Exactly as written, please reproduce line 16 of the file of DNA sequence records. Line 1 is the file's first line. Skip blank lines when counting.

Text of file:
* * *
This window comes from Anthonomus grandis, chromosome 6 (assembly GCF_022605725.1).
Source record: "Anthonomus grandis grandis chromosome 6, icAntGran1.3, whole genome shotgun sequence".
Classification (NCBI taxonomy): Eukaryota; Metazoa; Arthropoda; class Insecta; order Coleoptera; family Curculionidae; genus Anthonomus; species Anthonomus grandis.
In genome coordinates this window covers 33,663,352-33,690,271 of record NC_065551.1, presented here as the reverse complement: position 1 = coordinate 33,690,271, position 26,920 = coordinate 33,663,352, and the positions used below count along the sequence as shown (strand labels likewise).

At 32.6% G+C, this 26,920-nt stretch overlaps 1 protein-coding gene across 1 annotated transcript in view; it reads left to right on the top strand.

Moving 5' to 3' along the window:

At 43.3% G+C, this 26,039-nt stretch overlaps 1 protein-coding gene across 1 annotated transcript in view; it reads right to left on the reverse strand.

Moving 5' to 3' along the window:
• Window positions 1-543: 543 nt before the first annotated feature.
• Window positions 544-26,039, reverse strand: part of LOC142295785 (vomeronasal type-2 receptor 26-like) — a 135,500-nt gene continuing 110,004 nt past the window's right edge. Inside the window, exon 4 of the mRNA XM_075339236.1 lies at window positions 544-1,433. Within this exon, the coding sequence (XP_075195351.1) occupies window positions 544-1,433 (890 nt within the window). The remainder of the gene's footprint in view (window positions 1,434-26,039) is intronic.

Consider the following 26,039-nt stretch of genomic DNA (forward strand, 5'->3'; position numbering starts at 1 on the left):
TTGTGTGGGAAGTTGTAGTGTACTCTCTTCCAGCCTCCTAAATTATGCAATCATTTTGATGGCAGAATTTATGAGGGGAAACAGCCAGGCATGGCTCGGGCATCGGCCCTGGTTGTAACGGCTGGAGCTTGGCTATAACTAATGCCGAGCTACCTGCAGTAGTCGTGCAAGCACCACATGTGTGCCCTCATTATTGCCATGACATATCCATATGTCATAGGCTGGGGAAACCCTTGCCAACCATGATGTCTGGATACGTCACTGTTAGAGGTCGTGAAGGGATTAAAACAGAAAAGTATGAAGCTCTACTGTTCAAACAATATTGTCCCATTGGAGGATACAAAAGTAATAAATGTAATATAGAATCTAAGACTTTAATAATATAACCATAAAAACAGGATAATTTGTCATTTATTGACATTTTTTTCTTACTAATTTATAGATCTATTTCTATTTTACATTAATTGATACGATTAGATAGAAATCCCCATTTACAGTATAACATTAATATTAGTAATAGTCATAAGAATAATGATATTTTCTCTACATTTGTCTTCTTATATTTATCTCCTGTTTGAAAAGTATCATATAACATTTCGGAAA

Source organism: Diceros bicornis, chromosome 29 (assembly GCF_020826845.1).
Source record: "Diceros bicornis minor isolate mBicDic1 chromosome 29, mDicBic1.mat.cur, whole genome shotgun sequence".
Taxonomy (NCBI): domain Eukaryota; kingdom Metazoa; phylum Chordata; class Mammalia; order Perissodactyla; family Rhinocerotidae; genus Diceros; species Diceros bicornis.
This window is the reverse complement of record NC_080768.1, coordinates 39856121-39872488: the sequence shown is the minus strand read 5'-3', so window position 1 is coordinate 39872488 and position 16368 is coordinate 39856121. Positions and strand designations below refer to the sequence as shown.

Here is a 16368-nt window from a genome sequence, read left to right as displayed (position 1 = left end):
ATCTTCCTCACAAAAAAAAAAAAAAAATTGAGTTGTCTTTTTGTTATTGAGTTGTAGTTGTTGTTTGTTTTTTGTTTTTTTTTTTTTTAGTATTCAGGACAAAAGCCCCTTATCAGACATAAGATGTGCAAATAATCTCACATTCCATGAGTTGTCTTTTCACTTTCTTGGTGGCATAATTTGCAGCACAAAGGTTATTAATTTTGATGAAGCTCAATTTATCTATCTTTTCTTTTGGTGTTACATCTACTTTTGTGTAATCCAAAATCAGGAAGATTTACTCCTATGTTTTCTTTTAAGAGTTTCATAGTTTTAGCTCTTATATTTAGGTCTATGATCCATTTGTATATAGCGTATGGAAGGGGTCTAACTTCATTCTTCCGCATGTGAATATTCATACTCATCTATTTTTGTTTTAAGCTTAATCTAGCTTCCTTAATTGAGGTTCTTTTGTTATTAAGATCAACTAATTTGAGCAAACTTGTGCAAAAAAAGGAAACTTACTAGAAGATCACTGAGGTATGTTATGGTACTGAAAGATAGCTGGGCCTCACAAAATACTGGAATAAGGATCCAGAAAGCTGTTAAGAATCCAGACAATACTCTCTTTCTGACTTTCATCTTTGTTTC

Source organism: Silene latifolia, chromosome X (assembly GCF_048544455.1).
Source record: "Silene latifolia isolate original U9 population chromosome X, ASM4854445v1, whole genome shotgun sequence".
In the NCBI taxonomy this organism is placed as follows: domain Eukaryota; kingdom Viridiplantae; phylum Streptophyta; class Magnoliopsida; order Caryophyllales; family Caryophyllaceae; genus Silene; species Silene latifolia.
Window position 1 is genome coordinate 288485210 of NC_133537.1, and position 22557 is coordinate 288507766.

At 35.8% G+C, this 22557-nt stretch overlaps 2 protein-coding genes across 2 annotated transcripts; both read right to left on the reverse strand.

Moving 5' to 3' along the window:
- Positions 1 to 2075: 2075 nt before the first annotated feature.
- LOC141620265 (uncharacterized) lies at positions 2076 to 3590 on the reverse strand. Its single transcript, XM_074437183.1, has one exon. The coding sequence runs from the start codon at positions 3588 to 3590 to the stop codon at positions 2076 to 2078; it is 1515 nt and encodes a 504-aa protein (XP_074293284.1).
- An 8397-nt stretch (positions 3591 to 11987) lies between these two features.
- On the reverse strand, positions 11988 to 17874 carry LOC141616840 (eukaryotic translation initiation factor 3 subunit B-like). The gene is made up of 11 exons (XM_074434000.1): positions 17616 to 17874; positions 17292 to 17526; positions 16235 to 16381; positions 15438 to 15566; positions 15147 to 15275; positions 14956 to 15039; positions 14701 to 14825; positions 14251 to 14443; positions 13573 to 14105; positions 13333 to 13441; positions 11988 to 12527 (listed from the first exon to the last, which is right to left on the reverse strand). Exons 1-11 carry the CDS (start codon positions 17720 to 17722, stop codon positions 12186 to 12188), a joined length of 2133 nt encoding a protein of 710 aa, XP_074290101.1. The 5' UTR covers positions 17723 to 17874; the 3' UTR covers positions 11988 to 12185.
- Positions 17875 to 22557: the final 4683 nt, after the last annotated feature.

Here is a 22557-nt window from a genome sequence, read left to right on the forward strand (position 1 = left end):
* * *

This window is the reverse complement of record NC_080768.1, coordinates 39856121-39872488: the sequence shown is the minus strand read 5'-3', so window position 1 is coordinate 39872488 and position 16368 is coordinate 39856121. Positions and strand designations below refer to the sequence as shown.